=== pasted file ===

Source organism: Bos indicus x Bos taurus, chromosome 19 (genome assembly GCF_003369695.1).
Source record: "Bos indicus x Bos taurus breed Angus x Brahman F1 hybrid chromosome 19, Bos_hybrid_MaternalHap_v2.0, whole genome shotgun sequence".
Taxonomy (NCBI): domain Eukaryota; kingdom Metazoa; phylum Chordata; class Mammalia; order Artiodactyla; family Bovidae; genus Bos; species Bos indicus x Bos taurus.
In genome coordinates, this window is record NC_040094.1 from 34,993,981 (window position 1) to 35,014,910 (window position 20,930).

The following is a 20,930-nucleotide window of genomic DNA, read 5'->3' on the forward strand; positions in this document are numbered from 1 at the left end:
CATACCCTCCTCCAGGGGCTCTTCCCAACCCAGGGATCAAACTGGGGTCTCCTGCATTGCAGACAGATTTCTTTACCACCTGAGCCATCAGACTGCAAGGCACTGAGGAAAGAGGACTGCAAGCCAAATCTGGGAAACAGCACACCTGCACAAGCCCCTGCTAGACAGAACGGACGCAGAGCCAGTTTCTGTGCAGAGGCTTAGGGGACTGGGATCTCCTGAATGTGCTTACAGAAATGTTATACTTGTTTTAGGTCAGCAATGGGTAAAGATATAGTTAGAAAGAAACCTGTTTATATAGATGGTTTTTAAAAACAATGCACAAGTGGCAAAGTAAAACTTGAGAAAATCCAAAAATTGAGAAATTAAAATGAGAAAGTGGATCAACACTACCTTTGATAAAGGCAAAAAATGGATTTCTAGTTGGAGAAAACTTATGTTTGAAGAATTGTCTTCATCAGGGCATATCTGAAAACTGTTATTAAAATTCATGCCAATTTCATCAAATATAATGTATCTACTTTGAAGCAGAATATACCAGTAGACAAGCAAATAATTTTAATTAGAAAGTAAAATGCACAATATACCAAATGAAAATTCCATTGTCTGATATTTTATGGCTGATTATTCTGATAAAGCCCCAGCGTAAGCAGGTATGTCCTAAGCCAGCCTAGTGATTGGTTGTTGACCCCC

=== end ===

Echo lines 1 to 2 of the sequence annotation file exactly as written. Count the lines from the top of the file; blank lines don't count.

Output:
Source organism: Bos indicus x Bos taurus, chromosome 19 (genome assembly GCF_003369695.1).
Source record: "Bos indicus x Bos taurus breed Angus x Brahman F1 hybrid chromosome 19, Bos_hybrid_MaternalHap_v2.0, whole genome shotgun sequence".